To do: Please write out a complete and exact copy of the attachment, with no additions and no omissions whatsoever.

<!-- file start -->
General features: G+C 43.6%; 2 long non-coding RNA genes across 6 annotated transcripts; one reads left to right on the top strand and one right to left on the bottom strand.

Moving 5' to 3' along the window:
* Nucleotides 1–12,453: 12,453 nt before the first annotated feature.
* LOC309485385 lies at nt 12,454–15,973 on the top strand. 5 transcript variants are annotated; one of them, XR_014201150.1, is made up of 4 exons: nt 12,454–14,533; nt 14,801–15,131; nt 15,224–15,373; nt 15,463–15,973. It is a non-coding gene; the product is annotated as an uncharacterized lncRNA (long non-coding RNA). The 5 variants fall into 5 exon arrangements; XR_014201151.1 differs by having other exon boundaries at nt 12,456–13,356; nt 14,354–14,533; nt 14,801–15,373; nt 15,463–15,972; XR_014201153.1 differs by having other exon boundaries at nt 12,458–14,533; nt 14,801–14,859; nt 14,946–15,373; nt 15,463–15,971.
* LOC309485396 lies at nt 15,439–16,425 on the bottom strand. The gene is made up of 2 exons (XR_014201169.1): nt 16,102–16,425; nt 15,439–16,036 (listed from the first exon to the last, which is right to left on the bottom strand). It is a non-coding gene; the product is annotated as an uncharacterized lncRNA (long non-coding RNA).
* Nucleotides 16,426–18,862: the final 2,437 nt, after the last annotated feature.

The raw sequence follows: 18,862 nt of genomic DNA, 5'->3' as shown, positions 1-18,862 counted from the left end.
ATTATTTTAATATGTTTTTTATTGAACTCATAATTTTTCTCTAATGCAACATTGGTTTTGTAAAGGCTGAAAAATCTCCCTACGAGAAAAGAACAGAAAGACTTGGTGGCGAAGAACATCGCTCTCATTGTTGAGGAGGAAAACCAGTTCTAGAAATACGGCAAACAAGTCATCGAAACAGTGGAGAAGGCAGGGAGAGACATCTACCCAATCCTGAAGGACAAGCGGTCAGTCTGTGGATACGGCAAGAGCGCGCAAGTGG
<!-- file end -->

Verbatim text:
General features: G+C 43.6%; 2 long non-coding RNA genes across 6 annotated transcripts; one reads left to right on the top strand and one right to left on the bottom strand.

Moving 5' to 3' along the window:
* Nucleotides 1–12,453: 12,453 nt before the first annotated feature.
* LOC309485385 lies at nt 12,454–15,973 on the top strand. 5 transcript variants are annotated; one of them, XR_014201150.1, is made up of 4 exons: nt 12,454–14,533; nt 14,801–15,131; nt 15,224–15,373; nt 15,463–15,973. It is a non-coding gene; the product is annotated as an uncharacterized lncRNA (long non-coding RNA). The 5 variants fall into 5 exon arrangements; XR_014201151.1 differs by having other exon boundaries at nt 12,456–13,356; nt 14,354–14,533; nt 14,801–15,373; nt 15,463–15,972; XR_014201153.1 differs by having other exon boundaries at nt 12,458–14,533; nt 14,801–14,859; nt 14,946–15,373; nt 15,463–15,971.
* LOC309485396 lies at nt 15,439–16,425 on the bottom strand. The gene is made up of 2 exons (XR_014201169.1): nt 16,102–16,425; nt 15,439–16,036 (listed from the first exon to the last, which is right to left on the bottom strand). It is a non-coding gene; the product is annotated as an uncharacterized lncRNA (long non-coding RNA).
* Nucleotides 16,426–18,862: the final 2,437 nt, after the last annotated feature.

The raw sequence follows: 18,862 nt of genomic DNA, 5'->3' as shown, positions 1-18,862 counted from the left end.
ATTATTTTAATATGTTTTTTATTGAACTCATAATTTTTCTCTAATGCAACATTGGTTTTGTAAAGGCTGAAAAATCTCCCTACGAGAAAAGAACAGAAAGACTTGGTGGCGAAGAACATCGCTCTCATTGTTGAGGAGGAAAACCAGTTCTAGAAATACGGCAAACAAGTCATCGAAACAGTGGAGAAGGCAGGGAGAGACATCTACCCAATCCTGAAGGACAAGCGGTCAGTCTGTGGATACGGCAAGAGCGCGCAAGTGG